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I Helped My Teenagers Cope With Exam Stress: A Case Study

By: Mary Williams BA (hons) - Updated: 19 Sep 2010 | comments*Discuss
Stress Exam Exam Stress Teenagers Help

Susan Stone has four teenagers living at home with her – two are her own children and two belong to her partner. When the first two began to prepare for their GCSEs she realised she would have to do something to help them through the stressful time.

Susan said:

“We live in a busy, noisy house. There are two adults, five children, two dogs and one cat all under this roof - and it isn’t a big house! I met my partner, Joel, when we had already been through one failed relationship each. I had three children – two sons and a daughter – who, apart from the odd weekend with my ex-husband, lived with me most of the time. Joel had sole custody of his two kids.

Deciding to move in together was, therefore, certainly a big step but it was one we decided we were ready for. We both sold our respective houses and bought a four-bedroom home with as much space as we could afford. With four teenagers, and an eight year-old, between us, life was definitely never dull and could certainly be fraught at times. But we muddled along and managed.

Teenagers Began to Feel the Pressure of Exams

As life progressed together various problems cropped up and we did our best to deal with them one at a time. To be honest, however, dealing with teenage exam stress had not been one I had really anticipated.

Joel’s oldest and my first-born both began to prepare for their exams at the same time. Until then all our children had been doing reasonably well at school but as the exams crept nearer both teenagers began to exhibit signs of stress. One started being incredibly unpleasant to the younger children, while the other had terrible trouble sleeping, and suddenly seemed to be looking for any excuse not to go to school. With two other teenagers hard on their heels, and due to sit GCSEs the following year, I decided we had to do something.

Setting Up a Study Area

The first thing we did was to jiggle round the bedrooms. With only four bedrooms, everyone apart from my youngest daughter had to share. This wasn’t ideal for those studying. Downstairs we had a sitting room and a dining room, as well as the large kitchen/breakfast room. Joel and I decided to convert the dining room into a bedroom to give each of the studying teenagers their own space. We also decided that once they had finished their exams, we would convert the garage too, so the next set of teens could have a bedroom to themselves too. Each room was then set up with a desk, lamp and filing cabinet, so the teenagers had a dedicated work space within their bedroom.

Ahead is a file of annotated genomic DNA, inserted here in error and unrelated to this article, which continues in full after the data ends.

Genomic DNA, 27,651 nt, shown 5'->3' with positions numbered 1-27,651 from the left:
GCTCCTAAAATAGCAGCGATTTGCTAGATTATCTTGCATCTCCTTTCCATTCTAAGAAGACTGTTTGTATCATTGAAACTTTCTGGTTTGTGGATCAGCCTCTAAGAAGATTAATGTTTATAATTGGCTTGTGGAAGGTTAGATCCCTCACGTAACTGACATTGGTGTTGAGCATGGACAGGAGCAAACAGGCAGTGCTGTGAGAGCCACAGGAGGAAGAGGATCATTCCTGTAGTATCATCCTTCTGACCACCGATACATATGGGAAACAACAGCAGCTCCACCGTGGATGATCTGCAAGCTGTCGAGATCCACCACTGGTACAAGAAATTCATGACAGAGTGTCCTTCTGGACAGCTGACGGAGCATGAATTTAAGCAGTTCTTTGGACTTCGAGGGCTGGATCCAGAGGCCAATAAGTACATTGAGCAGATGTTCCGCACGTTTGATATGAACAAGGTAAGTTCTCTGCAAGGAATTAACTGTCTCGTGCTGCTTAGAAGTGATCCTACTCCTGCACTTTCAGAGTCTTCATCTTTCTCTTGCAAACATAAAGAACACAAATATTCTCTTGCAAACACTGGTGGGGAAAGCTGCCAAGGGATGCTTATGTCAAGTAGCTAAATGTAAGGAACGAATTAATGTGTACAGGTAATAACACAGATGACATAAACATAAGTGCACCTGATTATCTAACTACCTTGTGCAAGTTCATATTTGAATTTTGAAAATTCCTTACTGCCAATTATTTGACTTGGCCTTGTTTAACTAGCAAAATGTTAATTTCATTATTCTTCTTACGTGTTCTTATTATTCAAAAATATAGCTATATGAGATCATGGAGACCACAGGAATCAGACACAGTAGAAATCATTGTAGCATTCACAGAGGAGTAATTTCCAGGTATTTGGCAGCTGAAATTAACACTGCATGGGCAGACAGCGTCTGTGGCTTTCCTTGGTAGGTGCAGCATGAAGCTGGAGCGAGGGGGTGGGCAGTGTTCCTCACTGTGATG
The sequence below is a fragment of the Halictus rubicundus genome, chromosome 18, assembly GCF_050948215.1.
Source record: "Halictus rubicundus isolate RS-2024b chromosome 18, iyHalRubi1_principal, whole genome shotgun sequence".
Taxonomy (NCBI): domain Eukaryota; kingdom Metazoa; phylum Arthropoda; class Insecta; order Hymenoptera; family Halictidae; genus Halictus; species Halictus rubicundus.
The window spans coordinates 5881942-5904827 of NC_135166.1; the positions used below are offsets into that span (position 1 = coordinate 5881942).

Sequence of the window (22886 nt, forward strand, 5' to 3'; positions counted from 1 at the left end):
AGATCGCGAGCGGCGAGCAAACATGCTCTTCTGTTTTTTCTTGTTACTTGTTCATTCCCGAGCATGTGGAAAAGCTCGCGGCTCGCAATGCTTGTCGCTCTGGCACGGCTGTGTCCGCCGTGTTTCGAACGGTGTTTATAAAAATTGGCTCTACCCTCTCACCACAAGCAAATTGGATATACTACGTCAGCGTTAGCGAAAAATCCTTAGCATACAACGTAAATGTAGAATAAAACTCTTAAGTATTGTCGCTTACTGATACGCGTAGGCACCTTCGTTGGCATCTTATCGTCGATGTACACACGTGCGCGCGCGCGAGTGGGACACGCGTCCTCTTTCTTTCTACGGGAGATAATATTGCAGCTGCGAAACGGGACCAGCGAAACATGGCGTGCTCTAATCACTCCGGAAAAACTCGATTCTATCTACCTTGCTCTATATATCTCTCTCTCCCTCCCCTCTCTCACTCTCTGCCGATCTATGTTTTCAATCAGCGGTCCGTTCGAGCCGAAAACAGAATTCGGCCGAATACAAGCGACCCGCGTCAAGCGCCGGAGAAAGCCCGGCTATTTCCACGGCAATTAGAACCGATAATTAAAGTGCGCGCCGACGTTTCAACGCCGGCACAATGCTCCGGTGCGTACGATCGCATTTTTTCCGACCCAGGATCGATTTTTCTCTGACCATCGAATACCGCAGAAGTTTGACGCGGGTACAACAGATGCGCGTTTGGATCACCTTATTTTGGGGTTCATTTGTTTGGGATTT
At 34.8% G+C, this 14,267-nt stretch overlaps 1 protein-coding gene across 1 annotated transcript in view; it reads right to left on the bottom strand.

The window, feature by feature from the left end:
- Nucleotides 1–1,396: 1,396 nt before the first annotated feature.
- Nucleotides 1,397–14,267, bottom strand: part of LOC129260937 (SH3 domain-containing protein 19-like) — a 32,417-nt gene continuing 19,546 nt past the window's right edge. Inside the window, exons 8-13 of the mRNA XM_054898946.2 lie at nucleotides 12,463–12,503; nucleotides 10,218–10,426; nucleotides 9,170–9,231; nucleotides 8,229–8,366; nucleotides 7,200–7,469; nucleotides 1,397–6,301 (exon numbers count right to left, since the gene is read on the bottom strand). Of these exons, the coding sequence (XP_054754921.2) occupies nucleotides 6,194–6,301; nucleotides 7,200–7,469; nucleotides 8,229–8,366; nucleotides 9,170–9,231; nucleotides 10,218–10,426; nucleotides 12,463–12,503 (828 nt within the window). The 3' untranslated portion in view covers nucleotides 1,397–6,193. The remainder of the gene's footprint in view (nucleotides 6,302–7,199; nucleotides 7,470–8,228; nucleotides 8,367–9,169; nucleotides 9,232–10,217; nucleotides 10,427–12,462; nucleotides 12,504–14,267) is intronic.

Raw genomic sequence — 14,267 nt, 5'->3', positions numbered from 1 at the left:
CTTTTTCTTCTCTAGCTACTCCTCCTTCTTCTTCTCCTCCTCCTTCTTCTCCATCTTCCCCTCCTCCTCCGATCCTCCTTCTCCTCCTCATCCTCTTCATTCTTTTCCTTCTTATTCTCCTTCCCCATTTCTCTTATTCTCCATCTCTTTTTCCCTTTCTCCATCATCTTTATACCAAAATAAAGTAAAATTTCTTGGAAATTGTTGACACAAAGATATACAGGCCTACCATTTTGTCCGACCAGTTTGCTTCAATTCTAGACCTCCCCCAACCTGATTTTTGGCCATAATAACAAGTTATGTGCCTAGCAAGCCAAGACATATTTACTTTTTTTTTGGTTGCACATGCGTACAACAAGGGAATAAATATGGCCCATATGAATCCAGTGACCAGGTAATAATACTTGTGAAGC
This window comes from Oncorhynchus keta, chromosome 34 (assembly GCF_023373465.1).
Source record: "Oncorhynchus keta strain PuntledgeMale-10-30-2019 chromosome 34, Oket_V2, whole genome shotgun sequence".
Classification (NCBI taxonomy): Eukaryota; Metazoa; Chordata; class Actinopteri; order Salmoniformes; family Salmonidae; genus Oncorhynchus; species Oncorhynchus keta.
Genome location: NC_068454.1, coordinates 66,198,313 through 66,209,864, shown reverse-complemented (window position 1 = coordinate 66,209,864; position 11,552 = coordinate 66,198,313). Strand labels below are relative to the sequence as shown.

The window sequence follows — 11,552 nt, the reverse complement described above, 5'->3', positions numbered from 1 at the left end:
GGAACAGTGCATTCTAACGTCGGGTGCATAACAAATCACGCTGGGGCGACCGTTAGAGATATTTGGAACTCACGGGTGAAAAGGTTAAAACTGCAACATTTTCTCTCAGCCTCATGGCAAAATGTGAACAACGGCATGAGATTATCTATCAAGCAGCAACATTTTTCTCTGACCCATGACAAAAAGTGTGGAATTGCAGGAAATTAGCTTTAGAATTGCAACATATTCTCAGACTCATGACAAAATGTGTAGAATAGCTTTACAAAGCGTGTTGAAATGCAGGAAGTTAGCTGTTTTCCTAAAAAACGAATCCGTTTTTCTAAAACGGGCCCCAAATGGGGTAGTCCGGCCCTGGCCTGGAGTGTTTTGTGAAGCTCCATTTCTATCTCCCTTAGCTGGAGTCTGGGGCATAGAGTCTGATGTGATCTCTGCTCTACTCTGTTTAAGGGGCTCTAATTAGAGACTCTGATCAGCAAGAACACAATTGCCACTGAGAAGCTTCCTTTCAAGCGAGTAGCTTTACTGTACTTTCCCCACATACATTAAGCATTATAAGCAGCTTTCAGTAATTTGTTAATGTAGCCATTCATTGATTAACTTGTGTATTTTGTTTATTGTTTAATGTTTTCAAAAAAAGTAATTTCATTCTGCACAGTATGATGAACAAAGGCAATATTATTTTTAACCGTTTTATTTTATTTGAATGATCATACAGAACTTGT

We then sat down with them individually and helped them make out revision timetables. It was a case of making sure each topic was covered to the full outside school hours but that the teenagers also had enough time to themselves to relax and unwind. There were a few grumbles at first but when they saw we were actually trying to be reasonable they grudgingly agreed to try to follow the timetables.

Learning How to Revise Effectively

Next we sat down with them and explained how to revise. I feel this is one of the biggest problems with exams and schools today – the youngsters are not taught how to learn on their own. We explained that just reading through subjects was not enough. They had to make notes too, then transpose the notes on to cards. Key points could be brought out in different colours. Then these cards actually had to be learned.

There were slots on the timetables when the teenagers would work together or we would test them – and we all acknowledged that it did need to be flexible as different situations arose but it was important to stick to it as far as possible.

In the kitchen, we set up an “exam cupboard.” This could be accessed by the studying teenagers only once they had done a good hour of work and while they were having a five minute break. They made suggestions as to what might be put in this cupboard.

Once we were underway, it was incredible how quickly the stress lifted. It was as if the teenagers needed the structure to help them through. The more they realised they were successfully working, the more the stress seemed to evaporate.

Meantime, we did our best to keep the youngsters out of their way and relieved them of most of their household chores. Where possible, we encouraged them to unwind by taking physical exercise, but if they wanted to have an hour or two on the games console instead then we didn’t complain. We tried to make them feel special and to treat them as adults. They seemed to respect that – and the new system worked.

Both teenagers did well in their GCSEs and are now working towards their A levels. The next set of teens are now doing their GCSEs too and our system for doing as much as we can to lift the stress from their shoulders seems to be working just as well for them.

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